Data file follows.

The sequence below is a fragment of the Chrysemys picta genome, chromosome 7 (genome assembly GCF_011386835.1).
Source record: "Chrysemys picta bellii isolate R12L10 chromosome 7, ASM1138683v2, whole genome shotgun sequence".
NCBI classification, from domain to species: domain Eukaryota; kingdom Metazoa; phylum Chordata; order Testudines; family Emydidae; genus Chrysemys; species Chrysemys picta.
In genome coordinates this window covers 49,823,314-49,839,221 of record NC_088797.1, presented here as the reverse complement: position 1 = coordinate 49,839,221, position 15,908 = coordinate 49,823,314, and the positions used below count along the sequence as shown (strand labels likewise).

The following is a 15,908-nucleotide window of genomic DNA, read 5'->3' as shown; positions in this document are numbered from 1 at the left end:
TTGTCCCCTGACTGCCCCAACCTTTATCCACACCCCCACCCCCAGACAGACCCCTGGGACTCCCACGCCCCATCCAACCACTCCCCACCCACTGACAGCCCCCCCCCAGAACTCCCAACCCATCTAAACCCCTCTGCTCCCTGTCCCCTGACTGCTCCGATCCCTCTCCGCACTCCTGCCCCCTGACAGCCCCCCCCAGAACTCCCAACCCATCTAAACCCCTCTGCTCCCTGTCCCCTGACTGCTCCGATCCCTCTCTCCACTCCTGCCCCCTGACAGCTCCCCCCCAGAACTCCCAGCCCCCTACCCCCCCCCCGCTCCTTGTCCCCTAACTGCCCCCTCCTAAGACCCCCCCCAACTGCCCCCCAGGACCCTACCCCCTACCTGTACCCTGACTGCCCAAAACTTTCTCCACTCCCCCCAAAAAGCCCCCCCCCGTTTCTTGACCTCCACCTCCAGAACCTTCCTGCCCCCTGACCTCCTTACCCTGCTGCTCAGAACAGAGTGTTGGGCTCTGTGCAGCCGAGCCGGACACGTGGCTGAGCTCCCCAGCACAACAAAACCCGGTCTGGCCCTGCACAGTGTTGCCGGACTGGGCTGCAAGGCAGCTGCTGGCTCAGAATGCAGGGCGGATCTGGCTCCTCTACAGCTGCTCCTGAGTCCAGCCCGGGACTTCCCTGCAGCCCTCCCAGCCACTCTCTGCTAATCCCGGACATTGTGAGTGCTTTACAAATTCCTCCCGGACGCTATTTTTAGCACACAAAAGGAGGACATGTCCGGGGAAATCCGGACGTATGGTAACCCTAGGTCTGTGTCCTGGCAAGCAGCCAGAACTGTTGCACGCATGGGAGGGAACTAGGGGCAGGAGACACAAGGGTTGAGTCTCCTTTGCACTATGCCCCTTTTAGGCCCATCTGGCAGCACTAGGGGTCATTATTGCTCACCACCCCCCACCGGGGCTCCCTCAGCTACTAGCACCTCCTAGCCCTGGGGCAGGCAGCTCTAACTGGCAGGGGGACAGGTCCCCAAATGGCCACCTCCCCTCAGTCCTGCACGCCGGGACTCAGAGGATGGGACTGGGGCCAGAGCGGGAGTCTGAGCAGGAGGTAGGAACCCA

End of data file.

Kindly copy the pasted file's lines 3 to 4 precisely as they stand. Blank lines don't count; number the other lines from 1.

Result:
NCBI classification, from domain to species: domain Eukaryota; kingdom Metazoa; phylum Chordata; order Testudines; family Emydidae; genus Chrysemys; species Chrysemys picta.
In genome coordinates this window covers 49,823,314-49,839,221 of record NC_088797.1, presented here as the reverse complement: position 1 = coordinate 49,839,221, position 15,908 = coordinate 49,823,314, and the positions used below count along the sequence as shown (strand labels likewise).